Martin Vander Weyer

Foreign opportunists are turning Britain into a corporate car-boot sale

Foreign opportunists are turning Britain into a corporate car-boot sale
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The snatching of a 12 per cent stake in BT by French entrepreneur Patrick Drahi, last seen here when he bagged Sotheby’s for $3.7 billion two years ago, could be a good thing if it injects dynamism into the telecoms giant’s late-running plans to install high-speed broadband across the UK. But it’s also part of a wave of fast--moving foreign money hunting undervalued UK assets — which is positive if it fuels capital investment for growth, negative if it makes nothing but fast bucks for private investors.

The logic is simple. The private equity fraternity is laden with cash and global in outlook; what it sees in London is an appetising menu of companies trading on average earnings multiples of around 14 times, compared with roughly 23 times in the US. Their opportunism is focused on mid-range listed UK firms, rather than BT’s FTSE 100 cohort: more than 90 such deals, worth £20 billion, have been booked so far this year.

Recent targets include the AA; security provider G4S; Vectura, which makes medical inhalers; and John Laing, the infrastructure investor. And it’s not all about Americans looking for bargains with more upside potential than they can find at home: the French have quietly bought our building materials industry, while the Chinese are prowling for anything that owns mineral rights or high-tech intellectual property.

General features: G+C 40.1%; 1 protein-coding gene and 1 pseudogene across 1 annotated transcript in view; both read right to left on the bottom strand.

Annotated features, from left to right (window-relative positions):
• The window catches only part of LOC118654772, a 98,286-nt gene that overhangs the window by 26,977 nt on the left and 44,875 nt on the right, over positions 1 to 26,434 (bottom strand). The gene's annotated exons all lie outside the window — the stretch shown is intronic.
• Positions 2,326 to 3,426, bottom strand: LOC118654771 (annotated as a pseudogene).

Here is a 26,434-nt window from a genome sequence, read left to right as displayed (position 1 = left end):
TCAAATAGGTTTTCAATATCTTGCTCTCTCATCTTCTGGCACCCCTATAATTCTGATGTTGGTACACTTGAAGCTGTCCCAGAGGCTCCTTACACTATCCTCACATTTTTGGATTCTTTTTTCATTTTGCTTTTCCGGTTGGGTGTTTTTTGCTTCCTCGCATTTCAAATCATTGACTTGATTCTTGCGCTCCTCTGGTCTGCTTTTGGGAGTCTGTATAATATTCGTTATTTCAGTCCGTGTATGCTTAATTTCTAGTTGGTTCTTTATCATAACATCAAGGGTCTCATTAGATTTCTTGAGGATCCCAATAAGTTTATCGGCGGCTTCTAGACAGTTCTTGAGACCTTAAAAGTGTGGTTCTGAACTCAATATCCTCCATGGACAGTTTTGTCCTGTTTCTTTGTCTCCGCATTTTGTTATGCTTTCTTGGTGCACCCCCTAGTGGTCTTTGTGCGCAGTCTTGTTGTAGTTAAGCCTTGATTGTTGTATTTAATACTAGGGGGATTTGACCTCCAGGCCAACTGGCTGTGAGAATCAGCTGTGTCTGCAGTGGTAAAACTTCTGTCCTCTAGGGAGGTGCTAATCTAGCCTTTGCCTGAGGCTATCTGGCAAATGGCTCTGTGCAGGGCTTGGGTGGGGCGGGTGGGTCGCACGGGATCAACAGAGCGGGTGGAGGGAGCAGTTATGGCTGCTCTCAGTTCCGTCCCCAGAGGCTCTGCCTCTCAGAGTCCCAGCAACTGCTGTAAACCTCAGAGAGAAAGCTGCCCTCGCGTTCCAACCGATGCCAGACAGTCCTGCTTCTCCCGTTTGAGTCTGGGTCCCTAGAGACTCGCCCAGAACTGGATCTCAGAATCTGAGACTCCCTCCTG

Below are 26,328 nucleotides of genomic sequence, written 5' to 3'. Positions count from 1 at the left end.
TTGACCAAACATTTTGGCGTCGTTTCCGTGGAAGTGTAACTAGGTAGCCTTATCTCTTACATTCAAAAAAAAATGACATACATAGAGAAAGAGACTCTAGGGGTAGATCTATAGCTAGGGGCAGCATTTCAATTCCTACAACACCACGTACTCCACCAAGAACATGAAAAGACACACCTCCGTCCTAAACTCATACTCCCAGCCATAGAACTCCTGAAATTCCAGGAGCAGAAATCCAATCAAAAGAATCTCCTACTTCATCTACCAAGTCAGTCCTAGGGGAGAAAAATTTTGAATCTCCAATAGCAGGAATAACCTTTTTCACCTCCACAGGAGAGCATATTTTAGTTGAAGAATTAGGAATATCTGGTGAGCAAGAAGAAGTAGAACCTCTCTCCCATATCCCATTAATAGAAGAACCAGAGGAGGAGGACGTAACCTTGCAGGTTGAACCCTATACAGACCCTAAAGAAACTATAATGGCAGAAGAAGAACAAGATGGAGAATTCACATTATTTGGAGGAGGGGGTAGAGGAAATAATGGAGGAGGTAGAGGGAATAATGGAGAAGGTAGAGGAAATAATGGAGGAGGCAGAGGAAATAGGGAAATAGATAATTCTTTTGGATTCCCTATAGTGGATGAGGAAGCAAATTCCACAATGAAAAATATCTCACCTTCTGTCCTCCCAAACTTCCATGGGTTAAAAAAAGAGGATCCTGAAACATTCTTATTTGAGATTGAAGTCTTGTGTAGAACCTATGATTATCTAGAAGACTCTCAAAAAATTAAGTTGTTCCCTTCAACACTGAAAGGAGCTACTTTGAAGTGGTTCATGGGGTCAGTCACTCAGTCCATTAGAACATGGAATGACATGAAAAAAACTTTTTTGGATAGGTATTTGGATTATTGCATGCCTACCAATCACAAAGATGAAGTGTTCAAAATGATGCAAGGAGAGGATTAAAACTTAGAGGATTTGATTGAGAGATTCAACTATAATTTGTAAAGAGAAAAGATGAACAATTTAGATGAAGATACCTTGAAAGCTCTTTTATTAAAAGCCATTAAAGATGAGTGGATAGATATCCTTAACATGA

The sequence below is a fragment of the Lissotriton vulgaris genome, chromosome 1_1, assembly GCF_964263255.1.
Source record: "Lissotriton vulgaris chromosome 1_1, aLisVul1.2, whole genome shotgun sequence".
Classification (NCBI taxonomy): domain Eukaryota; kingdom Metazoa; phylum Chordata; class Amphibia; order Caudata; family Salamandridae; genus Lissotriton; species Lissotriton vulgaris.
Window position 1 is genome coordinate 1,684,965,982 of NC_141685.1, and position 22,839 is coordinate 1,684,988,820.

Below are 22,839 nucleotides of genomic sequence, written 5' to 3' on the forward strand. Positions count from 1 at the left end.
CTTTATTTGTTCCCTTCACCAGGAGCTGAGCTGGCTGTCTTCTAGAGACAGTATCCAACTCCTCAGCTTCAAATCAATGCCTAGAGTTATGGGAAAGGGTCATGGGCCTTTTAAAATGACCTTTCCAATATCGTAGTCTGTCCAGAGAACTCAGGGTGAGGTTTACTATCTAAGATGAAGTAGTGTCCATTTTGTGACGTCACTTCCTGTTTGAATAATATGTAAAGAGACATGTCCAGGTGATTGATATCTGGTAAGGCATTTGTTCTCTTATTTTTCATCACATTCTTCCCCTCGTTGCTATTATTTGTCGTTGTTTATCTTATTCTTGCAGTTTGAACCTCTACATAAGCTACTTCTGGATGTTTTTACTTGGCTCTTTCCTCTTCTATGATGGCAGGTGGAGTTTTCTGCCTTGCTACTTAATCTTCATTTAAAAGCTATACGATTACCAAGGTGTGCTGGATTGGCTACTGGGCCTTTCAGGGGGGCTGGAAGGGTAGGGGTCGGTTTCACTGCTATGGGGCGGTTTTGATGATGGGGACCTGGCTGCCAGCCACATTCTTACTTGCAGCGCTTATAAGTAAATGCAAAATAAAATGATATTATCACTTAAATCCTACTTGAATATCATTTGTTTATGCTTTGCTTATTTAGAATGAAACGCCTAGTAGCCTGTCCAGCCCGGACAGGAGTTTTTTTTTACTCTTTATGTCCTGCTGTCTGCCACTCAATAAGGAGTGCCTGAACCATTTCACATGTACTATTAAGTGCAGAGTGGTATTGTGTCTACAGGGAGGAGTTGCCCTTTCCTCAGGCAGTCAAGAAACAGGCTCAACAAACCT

Should we care, or is this just one more example of financial Darwinism at work? The Daily Mail rages against private equity players as ‘City plunderers’ and it’s not easy to cite counter-examples in which investee companies have gone on to greater glory. One thing’s for sure: if ministers tell us this trend is ‘a massive vote of confidence in global Britain’, reach for a pinch of salt. It’s more like a giant corporate car-boot sale.

A bid for the Guardian

If I were a private-equity shark seeking a tasty bite that the competition hadn’t spotted, I’d make a cheeky bid for Guardian Media Group. Of course I’d have to persuade its parent, the Scott Trust Ltd (successor of the body established in 1936 by the owning family to safeguard the then Manchester Guardian) to sell. But the brand strength of the title — hobbled as it is by dysfunctional governance, decades of editorial hostility to commercial pressure and a bizarre system of voluntary contributions for online content instead of a paywall — surely offers all the upside the most hard-nosed investor might hope for.

And now would be a very good time to strike. While the Trust seems to be in some disarray, GMG has just parted company, after only 15 months, with American--born chief executive Annette Thomas, reportedly the loser in a power struggle with Guardian editor Katharine Viner. My mole who used to deliver cappuccinos to their stand-off strategy meetings says Thomas is the sort of disciplined media-biz manager whom editors always resist — but succeeded in boosting online revenues and, after initial job cuts to reduce losses, would have pumped more resources into journalism if she’d won co-operation.